M&A is absolutely going to happen. It's a pillar part of our strategy. Mitel is a consolidator. For the last several years, we've bought one big company and we've doubled the size of our company in the past 24 months. In between, we consolidated three small guys.

So that's kind of the trajectory we're on and we don't see that stopping.

When we bought Aastra, both of us were midrange players in Europe. When you put the companies together, we became No. 1. You can take a bunch of people in a very tight market - maybe several companies owning 12 percent to 13 percent market share - and instantaneous break away from the pack to be a big leader. 

Do you think consolidation will slow down?

In the mature markets, you're going to see a lot of consolidation. We've been in a recession… It's bounced around, but [not] really had a good pickup. What you'll see going forward in the next three years is a lot of consolidation that will happen in the market. It's good for the revenue synergy perspective. It's tough on some infrastructure, but the reality is, it's a world where you can quickly expand your company's footprint.

What about the Dell-EMC acquisition?

Consolidation like what EMC and Dell are doing, they're ensuring the revenue stream of their products by having a large services organisation that can install the products and solutions that they also manufacture. So it's almost like vertical integration.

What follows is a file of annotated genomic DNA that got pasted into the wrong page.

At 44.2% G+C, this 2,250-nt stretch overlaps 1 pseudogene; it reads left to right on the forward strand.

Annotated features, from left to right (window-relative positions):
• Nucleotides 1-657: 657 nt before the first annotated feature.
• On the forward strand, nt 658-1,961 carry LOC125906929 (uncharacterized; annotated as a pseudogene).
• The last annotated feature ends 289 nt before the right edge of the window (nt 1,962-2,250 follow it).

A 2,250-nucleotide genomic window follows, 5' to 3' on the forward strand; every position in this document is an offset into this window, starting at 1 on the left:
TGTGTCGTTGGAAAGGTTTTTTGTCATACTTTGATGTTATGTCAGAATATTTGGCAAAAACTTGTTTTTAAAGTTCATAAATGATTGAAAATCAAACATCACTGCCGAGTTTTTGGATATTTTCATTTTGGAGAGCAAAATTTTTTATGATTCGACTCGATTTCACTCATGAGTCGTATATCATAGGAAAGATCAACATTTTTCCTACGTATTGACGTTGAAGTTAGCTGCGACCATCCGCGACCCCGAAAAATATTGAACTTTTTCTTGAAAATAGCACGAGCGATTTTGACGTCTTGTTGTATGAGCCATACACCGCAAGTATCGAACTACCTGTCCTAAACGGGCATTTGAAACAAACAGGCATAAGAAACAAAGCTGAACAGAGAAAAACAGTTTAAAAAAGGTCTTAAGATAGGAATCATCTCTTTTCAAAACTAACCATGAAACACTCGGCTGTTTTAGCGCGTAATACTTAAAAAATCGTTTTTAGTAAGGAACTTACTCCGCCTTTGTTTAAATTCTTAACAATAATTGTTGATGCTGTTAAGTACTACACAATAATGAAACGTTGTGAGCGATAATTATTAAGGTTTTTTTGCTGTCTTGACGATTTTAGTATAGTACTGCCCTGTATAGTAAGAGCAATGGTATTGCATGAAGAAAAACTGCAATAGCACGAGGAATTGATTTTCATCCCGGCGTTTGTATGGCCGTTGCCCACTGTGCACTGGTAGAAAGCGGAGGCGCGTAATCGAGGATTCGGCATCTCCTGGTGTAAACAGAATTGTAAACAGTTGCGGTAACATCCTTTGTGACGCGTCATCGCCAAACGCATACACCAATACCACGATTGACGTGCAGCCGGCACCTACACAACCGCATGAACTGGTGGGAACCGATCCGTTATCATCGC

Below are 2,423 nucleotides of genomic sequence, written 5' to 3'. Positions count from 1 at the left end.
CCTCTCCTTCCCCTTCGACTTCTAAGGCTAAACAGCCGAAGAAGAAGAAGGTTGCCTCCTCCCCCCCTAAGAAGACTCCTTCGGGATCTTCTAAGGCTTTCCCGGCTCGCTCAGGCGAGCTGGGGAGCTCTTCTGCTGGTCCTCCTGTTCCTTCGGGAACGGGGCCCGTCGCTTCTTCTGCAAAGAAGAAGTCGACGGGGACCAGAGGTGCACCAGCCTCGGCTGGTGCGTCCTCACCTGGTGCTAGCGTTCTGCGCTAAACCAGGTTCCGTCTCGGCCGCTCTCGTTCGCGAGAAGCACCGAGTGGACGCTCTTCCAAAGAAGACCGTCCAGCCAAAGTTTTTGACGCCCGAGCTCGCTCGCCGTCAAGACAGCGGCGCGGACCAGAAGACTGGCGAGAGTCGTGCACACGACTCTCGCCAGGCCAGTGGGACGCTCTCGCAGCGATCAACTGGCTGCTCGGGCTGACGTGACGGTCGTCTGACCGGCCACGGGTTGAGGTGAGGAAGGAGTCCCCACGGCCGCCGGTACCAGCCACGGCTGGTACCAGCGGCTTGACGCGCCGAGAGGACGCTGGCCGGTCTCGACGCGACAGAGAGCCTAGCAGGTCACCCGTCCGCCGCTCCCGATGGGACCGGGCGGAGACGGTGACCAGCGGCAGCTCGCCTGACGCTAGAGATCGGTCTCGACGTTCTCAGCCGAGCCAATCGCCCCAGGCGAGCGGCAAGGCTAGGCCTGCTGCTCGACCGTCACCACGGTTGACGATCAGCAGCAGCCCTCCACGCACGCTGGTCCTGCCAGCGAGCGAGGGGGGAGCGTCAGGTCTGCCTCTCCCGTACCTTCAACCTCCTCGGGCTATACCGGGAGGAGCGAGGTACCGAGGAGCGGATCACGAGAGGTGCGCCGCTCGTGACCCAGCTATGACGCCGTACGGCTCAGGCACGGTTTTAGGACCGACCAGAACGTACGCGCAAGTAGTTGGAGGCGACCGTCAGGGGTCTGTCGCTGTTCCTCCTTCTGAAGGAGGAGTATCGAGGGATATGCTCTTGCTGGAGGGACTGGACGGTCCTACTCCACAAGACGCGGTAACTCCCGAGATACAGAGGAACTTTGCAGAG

You're pushing into the mobile enterprise space. Are you seeing wins in that space?

We just won a lot of footprints.

On one side, we're a massive leader with everyone attacking us. On this mobility side now, it's really fun because we're the small guy attacking the big guys and we're really winning a lot of footprints that are starting to go to deployments. I'm pushing the bar, there's no question about it.

Looking ahead, what is your vision and where do you hope to drive the most growth?

Our vision for the company is making communications and collaboration seamless. It may seem like we have a lot of pieces, but we have a common vision between those pieces to make those seamless. We need to make unified communications work.

What we are working really hard on is not only do we have a cloud business, mobile or enterprise business, we're looking to tie those things together. An overlap between enterprise and mobile, an overlap between mobile and cloud, an overlap between enterprise and cloud. Although they're separate businesses, it's how do we tie that capability together again for the seamless communication and collaboration.

We have all the pieces and now we're really tying them together.

How are you making Mitel more seamless?

What we've done is we've taken the best and brightest engineers and product line marketing guys from each one of those divisions, and we literally locked them in a room and said, "I want you to come back with five breakthrough ideas for new products and solutions." They came back with five ideas. I said, "I am going to fund three of these… You have to have a commercial product in less than a year."

It was exciting to see people work on it, but it was even more exciting to see customers actually sign up.

When will these solution be available to the general public?

We'll start seeing the first of those new services based on two or more of the intersections - cloud, enterprise, mobile - that will come out in the first part of the year.

This article originally appeared at